Health & Medical

Plantar Fasciitis. Avoidance. Treatment. Recovery

Plantar Fasciitis
Nancy
Written by Nancy

What is Planter fasciitis?

Planter fascia is the band of tissues located at the bottom of your feet. It connects the heal bone to the toes. Planter fasciitis is a condition that causes heal pain.

The throbbing pain that you feel with every step you take, every little foot movement or every time you stand up is planter fasciitis. The pain is not felt constantly and may come and go with the nature of activity you perform.

People who are avid runners, overweight, or who wear the wrong type of shoes are prone to this condition.

What are the symptoms?

The major sign of this condition is stabbing or throbbing pain emerging in the bottom of a foot (near heel region). This condition usually affects one foot, but in some cases, both feet can have planter fasciitis.

The pain is at its peak during the first steps in the morning, but standing for long hours and standing from a stationary position can also trigger the pain. People with planter fasciitis will feel the worse kind of pain after exercising.

Causes of planter fasciitis

Multiple underlying problems in muscle tissues and other medical condition can cause planter fasciitis.

A type of hook bone, known as heel spur, develops on the calcaneus or heel bone, increasing the chances of planter fasciitis.

A study showed 1 out of 20 people with heel spur development experience heel pain.

Excessive body weight that exerts huge amount of pressure on joints, fasciitis ligaments, and feet can lead to heel pain. This is why pregnant women complain of heel pain in the later stages of their pregnancy.

Long distance running or a highly-active job that requires you to stand all day can also contribute to damage of foot ligaments. This condition is more prevalent among women than men. People, who have an active lifestyle and have reached 40-70 years of age, may develop this condition.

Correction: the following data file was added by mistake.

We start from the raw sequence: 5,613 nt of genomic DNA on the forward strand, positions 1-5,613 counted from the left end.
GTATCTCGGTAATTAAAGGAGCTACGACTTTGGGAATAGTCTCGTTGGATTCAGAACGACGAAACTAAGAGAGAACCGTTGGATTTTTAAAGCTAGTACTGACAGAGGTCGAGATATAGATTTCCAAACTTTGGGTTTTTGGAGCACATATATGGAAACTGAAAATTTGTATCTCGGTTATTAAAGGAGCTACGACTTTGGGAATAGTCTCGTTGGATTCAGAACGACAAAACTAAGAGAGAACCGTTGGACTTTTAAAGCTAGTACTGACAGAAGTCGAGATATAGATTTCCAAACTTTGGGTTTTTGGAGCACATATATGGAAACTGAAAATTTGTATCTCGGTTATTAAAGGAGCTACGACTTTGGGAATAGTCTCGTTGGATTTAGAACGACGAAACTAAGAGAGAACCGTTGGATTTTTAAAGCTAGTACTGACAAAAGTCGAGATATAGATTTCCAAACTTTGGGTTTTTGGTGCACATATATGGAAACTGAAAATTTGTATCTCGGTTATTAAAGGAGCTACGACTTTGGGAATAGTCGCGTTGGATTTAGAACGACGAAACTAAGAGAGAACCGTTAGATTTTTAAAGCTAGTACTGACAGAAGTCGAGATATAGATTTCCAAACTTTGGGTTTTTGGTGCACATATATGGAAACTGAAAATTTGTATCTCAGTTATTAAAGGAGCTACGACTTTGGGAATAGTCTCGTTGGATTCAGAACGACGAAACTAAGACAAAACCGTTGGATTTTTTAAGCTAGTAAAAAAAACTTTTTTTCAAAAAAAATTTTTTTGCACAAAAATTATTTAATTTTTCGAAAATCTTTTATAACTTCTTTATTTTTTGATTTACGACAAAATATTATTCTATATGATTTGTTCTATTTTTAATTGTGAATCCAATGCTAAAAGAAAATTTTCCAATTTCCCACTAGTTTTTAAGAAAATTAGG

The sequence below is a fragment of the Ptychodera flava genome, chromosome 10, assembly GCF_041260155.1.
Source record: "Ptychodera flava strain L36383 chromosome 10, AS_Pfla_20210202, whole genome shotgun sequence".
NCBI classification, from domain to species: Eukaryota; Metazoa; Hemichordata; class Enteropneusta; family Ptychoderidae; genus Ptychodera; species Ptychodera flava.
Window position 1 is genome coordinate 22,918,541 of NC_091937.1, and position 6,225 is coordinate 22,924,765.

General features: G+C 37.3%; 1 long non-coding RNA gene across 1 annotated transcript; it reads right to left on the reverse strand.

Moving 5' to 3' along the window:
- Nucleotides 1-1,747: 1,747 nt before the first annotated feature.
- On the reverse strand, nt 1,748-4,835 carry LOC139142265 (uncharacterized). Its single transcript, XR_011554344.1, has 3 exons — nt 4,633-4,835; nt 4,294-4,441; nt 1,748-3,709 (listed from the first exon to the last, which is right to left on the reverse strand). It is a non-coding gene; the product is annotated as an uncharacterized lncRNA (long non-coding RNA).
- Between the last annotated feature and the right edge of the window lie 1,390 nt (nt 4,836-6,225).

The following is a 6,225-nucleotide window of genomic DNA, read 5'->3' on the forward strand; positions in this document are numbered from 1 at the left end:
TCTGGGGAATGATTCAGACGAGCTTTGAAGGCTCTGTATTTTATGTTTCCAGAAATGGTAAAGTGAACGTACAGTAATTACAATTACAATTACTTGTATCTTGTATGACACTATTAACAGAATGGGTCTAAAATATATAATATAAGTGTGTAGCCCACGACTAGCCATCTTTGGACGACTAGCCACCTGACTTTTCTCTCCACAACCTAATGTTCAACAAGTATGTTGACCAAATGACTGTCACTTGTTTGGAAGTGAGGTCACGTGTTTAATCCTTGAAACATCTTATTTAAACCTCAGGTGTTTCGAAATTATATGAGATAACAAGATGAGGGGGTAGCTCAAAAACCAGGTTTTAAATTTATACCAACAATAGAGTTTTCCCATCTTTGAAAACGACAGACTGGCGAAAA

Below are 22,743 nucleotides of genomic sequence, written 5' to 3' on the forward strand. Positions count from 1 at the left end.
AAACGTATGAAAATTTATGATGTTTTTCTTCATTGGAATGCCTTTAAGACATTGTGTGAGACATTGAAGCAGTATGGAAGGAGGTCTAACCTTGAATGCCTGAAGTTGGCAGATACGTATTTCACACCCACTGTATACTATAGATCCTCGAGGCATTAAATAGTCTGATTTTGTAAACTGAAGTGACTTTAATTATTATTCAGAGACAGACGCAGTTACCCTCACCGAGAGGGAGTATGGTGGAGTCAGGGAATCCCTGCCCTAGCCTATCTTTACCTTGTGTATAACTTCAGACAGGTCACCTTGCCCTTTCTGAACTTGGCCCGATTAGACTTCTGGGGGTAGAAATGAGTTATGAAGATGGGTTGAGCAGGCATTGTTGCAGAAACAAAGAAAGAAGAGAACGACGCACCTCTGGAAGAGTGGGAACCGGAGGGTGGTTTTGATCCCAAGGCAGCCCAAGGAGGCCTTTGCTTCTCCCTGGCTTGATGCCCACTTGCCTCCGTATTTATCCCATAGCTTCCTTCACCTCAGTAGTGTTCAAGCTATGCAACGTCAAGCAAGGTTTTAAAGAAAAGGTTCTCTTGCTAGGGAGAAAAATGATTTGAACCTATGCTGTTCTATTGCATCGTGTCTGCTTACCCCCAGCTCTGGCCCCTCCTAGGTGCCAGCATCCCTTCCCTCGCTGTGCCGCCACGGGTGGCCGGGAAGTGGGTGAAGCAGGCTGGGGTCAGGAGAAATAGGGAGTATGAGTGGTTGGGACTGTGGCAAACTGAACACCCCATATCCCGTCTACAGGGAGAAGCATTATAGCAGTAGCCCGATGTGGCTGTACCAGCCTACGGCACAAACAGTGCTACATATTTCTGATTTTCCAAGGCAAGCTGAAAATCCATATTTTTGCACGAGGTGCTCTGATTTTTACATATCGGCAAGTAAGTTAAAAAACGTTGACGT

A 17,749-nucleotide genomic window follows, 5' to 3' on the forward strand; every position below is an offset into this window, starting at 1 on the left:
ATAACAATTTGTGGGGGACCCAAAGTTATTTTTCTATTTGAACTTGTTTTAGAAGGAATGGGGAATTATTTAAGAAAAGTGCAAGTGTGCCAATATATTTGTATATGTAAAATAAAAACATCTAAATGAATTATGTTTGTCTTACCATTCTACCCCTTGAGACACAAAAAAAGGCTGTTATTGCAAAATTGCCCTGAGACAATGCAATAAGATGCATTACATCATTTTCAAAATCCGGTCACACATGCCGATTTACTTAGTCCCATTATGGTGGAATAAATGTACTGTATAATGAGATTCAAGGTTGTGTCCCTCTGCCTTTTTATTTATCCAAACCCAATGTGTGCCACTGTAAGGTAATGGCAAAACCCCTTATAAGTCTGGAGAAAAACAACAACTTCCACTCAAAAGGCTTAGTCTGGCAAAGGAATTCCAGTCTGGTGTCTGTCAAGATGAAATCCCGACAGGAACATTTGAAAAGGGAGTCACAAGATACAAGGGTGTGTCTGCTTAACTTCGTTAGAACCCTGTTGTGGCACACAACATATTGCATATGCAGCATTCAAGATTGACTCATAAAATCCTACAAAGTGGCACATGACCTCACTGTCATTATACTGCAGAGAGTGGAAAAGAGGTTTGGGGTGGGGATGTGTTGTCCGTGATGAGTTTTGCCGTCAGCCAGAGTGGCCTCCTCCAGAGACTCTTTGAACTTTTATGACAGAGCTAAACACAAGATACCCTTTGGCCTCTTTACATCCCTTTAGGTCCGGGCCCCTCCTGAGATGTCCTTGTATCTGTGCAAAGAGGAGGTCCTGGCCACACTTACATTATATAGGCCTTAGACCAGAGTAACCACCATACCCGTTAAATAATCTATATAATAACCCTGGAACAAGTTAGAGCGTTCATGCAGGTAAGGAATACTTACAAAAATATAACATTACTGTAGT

The structure of the foot also contributes to planter fasciitis; this means people with flat feet and arched foot are likely to develop this condition. The structure of their feet prevents the body weight to be distributed properly, exerting more pressure in one region (like the heel).

Treatment plan

With consultation of a doctor, get prescribed medicine to manage the pain effectively. Approach a physical therapist, to restore your foot movement with a comprehensive exercise plan. Apart from this, get brace support to gain full foot mobility. If your condition worsens overtime a doctor may recommend injections or surgery.

Custom orthotics can also help ease your pain, so look for treatment plans that help manage this condition in the long run.

Avail services of Divergent Health Care’s physiotherapy clinic Calgary. They have designed a chronic pain management system to address and treat pain in comprehensive manner. Call 40309098111 to make an appointment.

About the author

Nancy

Nancy

I’m Nancy and no, I didn’t always look like I do in that picture on the right. My foray into health and fitness began as a brace-faced, 16 year-old who was too afraid to wear a two-piece at the beach because I felt my body paled in comparison to my much more toned friends.

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